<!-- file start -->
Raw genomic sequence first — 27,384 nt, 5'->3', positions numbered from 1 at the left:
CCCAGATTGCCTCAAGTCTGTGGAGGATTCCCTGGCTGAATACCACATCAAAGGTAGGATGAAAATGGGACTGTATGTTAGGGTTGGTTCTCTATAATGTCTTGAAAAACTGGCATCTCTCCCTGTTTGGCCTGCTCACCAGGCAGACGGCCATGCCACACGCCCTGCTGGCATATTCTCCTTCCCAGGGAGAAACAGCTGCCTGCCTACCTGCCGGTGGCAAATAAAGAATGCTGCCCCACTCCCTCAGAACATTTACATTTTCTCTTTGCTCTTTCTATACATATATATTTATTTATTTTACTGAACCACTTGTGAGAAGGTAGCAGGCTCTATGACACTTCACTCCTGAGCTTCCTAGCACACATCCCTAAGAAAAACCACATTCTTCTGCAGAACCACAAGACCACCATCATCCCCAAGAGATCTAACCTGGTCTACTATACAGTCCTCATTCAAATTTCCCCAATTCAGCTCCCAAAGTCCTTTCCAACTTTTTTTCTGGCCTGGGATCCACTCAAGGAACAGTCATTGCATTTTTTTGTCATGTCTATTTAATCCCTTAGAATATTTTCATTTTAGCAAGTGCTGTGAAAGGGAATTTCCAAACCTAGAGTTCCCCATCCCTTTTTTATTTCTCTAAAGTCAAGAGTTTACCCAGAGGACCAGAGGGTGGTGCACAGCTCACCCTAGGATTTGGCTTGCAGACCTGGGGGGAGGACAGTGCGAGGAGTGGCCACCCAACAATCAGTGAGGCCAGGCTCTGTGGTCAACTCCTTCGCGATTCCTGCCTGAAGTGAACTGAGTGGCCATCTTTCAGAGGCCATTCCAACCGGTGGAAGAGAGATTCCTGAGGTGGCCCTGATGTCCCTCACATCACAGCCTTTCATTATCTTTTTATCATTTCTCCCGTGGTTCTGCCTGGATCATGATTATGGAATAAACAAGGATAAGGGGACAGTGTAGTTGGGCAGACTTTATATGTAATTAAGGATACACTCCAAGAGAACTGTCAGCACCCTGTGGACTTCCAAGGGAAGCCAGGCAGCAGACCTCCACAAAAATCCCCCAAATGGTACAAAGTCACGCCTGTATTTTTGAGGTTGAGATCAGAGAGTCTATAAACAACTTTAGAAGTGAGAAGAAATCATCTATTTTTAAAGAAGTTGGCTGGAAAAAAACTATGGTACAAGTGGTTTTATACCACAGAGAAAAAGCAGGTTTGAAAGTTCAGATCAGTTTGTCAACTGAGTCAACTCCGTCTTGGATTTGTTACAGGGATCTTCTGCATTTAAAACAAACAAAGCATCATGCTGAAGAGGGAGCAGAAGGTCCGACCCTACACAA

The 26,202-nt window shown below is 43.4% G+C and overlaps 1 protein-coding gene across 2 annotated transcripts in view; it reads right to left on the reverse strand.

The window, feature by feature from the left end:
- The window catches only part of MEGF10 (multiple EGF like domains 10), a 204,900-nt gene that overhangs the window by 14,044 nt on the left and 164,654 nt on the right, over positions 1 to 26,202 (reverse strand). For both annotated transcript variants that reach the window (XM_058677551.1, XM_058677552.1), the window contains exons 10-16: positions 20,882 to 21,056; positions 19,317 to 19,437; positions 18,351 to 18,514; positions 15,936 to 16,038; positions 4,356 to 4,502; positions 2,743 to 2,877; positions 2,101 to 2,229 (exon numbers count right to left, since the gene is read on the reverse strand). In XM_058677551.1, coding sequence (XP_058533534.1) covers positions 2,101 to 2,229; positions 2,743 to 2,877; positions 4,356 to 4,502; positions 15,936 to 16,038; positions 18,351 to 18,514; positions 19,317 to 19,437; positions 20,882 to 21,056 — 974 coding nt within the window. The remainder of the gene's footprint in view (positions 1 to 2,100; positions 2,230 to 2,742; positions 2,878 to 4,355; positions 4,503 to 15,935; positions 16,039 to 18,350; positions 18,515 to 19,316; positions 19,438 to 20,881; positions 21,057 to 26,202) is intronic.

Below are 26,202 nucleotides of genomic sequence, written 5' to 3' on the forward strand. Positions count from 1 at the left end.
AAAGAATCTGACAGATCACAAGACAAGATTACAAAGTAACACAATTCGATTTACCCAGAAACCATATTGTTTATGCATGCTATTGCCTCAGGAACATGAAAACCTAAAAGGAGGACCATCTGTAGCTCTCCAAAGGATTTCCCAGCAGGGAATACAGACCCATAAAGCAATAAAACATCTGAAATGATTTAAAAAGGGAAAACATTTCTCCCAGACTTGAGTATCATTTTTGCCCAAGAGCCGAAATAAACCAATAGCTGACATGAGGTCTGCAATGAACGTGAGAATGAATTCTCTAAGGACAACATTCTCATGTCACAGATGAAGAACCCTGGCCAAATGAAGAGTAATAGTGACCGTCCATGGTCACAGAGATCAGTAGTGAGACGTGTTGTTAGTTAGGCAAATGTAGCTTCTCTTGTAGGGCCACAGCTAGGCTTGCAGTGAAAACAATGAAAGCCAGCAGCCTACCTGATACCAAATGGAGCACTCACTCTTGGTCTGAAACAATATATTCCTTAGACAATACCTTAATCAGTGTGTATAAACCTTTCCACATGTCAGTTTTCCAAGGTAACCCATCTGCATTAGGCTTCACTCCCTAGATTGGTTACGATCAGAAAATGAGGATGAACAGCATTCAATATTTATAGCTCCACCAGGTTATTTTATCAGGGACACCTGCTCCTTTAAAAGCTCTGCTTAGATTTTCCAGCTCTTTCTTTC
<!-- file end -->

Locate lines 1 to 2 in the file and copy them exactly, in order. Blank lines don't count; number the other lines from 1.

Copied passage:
Raw genomic sequence first — 27,384 nt, 5'->3', positions numbered from 1 at the left:
CCCAGATTGCCTCAAGTCTGTGGAGGATTCCCTGGCTGAATACCACATCAAAGGTAGGATGAAAATGGGACTGTATGTTAGGGTTGGTTCTCTATAATGTCTTGAAAAACTGGCATCTCTCCCTGTTTGGCCTGCTCACCAGGCAGACGGCCATGCCACACGCCCTGCTGGCATATTCTCCTTCCCAGGGAGAAACAGCTGCCTGCCTACCTGCCGGTGGCAAATAAAGAATGCTGCCCCACTCCCTCAGAACATTTACATTTTCTCTTTGCTCTTTCTATACATATATATTTATTTATTTTACTGAACCACTTGTGAGAAGGTAGCAGGCTCTATGACACTTCACTCCTGAGCTTCCTAGCACACATCCCTAAGAAAAACCACATTCTTCTGCAGAACCACAAGACCACCATCATCCCCAAGAGATCTAACCTGGTCTACTATACAGTCCTCATTCAAATTTCCCCAATTCAGCTCCCAAAGTCCTTTCCAACTTTTTTTCTGGCCTGGGATCCACTCAAGGAACAGTCATTGCATTTTTTTGTCATGTCTATTTAATCCCTTAGAATATTTTCATTTTAGCAAGTGCTGTGAAAGGGAATTTCCAAACCTAGAGTTCCCCATCCCTTTTTTATTTCTCTAAAGTCAAGAGTTTACCCAGAGGACCAGAGGGTGGTGCACAGCTCACCCTAGGATTTGGCTTGCAGACCTGGGGGGAGGACAGTGCGAGGAGTGGCCACCCAACAATCAGTGAGGCCAGGCTCTGTGGTCAACTCCTTCGCGATTCCTGCCTGAAGTGAACTGAGTGGCCATCTTTCAGAGGCCATTCCAACCGGTGGAAGAGAGATTCCTGAGGTGGCCCTGATGTCCCTCACATCACAGCCTTTCATTATCTTTTTATCATTTCTCCCGTGGTTCTGCCTGGATCATGATTATGGAATAAACAAGGATAAGGGGACAGTGTAGTTGGGCAGACTTTATATGTAATTAAGGATACACTCCAAGAGAACTGTCAGCACCCTGTGGACTTCCAAGGGAAGCCAGGCAGCAGACCTCCACAAAAATCCCCCAAATGGTACAAAGTCACGCCTGTATTTTTGAGGTTGAGATCAGAGAGTCTATAAACAACTTTAGAAGTGAGAAGAAATCATCTATTTTTAAAGAAGTTGGCTGGAAAAAAACTATGGTACAAGTGGTTTTATACCACAGAGAAAAAGCAGGTTTGAAAGTTCAGATCAGTTTGTCAACTGAGTCAACTCCGTCTTGGATTTGTTACAGGGATCTTCTGCATTTAAAACAAACAAAGCATCATGCTGAAGAGGGAGCAGAAGGTCCGACCCTACACAA